Over the past few weeks I have been in a number of meetings with current and prospective customers talking about the growth challenges they are facing in 2012, due to the economic recovery. I get true insight from these meetings, and lately, I have been hearing a consistent concern from a number of these conversations. Their number one concern: will their IT staff be able to keep up with the company as it grows? My response to this has raised a few eyebrows; IT needs to fundamentally shift the way it approaches business. IT can no longer be just a department that keeps the lights on–it needs to think strategically like any other business unit, focusing on ROI and efficiency.
CIOs need to shift how they view the evolution of their IT infrastructure. The siloed, unconnected view of application stacks and the servers that run them just doesn’t cut it anymore. Enterprises need to be able to scale for growth and leadership in the 21st century which means moving to a cloud-based infrastructure with a focus on SaaS. This new approach can be daunting, especially with so many industry leading companies adding confusion by claiming to provide a “private-cloud” solution with all the benefits of scalability and elasticity needed to keep up with growing application demands, when in reality, they are simply providing just another server management tool. For your company to truly transform and compete, you will need a 21st century IT infrastructure – an Event Enabled Enterprise that sees your business from the application down, not from the server up.
Take a recent example, this last Christmas when Wal-Mart’s web store went down over Black Friday. You know heads were rolling as execs were frantically calling, telling their IT staff to do whatever it takes to get the systems back online. They didn’t care what server it was running on, what OS version it was using, or whether that server was located in the local or backup datacenter. They just wanted it fixed so they could receive orders. This is how enterprise infrastructure should run – from an application centric view. Applications are what business units rely on to function properly, not the servers they run on. With that in mind – IT should be planning their resources based on application demand, not server demand.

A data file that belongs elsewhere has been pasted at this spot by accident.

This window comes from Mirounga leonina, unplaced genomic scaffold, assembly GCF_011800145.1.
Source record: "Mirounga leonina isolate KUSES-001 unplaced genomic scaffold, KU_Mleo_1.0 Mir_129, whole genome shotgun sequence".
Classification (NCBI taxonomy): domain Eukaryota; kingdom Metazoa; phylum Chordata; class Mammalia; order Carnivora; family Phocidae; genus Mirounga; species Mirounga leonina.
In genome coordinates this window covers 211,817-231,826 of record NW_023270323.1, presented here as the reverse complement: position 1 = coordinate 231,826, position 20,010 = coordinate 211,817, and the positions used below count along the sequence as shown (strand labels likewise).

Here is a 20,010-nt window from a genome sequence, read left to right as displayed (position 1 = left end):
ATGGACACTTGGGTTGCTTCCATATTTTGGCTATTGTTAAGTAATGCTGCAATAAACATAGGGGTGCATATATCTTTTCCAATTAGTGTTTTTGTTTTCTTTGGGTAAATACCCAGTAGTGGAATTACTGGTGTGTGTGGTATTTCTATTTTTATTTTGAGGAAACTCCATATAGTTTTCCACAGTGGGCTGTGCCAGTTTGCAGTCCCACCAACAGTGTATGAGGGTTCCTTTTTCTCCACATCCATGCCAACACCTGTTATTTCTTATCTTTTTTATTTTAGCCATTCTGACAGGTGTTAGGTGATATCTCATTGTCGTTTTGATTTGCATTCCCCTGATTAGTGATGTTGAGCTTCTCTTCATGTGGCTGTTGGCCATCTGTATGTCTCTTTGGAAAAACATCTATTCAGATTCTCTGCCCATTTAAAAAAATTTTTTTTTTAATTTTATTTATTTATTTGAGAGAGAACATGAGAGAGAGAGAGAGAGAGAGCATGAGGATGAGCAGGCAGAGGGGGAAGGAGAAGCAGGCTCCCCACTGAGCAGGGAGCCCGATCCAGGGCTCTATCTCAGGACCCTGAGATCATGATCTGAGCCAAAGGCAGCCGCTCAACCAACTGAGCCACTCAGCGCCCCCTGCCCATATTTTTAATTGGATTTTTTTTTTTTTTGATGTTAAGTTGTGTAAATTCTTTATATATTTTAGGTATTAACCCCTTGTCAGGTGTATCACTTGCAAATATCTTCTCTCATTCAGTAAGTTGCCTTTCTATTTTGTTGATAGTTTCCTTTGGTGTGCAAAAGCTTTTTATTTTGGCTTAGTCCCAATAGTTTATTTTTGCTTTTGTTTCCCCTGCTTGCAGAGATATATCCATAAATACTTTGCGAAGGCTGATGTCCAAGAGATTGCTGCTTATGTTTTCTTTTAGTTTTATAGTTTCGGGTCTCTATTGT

A common argument I hear when this idea is brought up is that server allocation is still vital since that is the finite resource that applications run on. What? That type of thinking is equivalent to allocating rail-road tracks, instead of the trains that run on them. Think about it, if you are in charge of ensuring all passengers can get to their destinations on time and it’s rush hour, you would worry about having enough trains running. The same holds true when business demand picks up–you worry about critical applications not being able to operate at peak efficiency. The fact that they require servers to run them should be something relegated to the infrastructure itself. By having intelligent infrastructure that knows an application requires specific servers, with specific software running on them, IT administrators can do true business application planning, and their infrastructure can bring up the supporting software automatically.
This conversion is the first step to transforming the infrastructure server into a commodity, something that can be shared and repurposed based on the application demands of your business. This basis is a core principle of cloud computing as defined by the NIST – creating a shared pool of resources. This is not the same as utilizing a hypervisor to create many virtual machines. A hypervisor creates multiple virtual machines on the same computer, sharing the same physical components (memory, CPU, RAM, etc.) A private cloud creates a shared pool of resources regardless of physical or virtual machine type – something some of the biggest names in the industry cannot do. Cloud computing is supposed to make infrastructure more flexible, not lock them in to a specific hardware or software vendor.
An application centric operational model is not a new concept but up until recently with the introduction of products like TIBCO’s Silver, it was just a pleasant theory for how enterprise IT departments should operate. With the rapid pace of application development, the increased demand on businesses to react in real time and the advent of new solutions in cloud computing, this theory is not only a reality but a necessity for any company striving to be a leader in the 21st century.